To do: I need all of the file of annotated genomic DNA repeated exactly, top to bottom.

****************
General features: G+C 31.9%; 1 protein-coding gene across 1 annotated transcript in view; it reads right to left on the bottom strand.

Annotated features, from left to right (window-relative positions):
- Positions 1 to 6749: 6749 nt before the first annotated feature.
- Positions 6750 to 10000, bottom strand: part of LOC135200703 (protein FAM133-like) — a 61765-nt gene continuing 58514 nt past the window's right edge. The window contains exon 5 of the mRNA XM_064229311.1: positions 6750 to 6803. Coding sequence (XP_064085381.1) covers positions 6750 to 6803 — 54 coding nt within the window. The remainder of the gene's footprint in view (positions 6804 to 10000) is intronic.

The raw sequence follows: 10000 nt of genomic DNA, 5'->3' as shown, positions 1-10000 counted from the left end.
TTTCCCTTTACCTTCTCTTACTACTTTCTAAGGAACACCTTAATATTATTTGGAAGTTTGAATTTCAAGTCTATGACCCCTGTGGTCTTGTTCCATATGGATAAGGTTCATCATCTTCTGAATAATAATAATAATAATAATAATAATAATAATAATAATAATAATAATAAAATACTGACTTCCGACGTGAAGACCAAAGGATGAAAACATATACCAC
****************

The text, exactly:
General features: G+C 31.9%; 1 protein-coding gene across 1 annotated transcript in view; it reads right to left on the bottom strand.

Annotated features, from left to right (window-relative positions):
- Positions 1 to 6749: 6749 nt before the first annotated feature.
- Positions 6750 to 10000, bottom strand: part of LOC135200703 (protein FAM133-like) — a 61765-nt gene continuing 58514 nt past the window's right edge. The window contains exon 5 of the mRNA XM_064229311.1: positions 6750 to 6803. Coding sequence (XP_064085381.1) covers positions 6750 to 6803 — 54 coding nt within the window. The remainder of the gene's footprint in view (positions 6804 to 10000) is intronic.

The raw sequence follows: 10000 nt of genomic DNA, 5'->3' as shown, positions 1-10000 counted from the left end.
TTTCCCTTTACCTTCTCTTACTACTTTCTAAGGAACACCTTAATATTATTTGGAAGTTTGAATTTCAAGTCTATGACCCCTGTGGTCTTGTTCCATATGGATAAGGTTCATCATCTTCTGAATAATAATAATAATAATAATAATAATAATAATAATAATAATAATAATAAAATACTGACTTCCGACGTGAAGACCAAAGGATGAAAACATATACCAC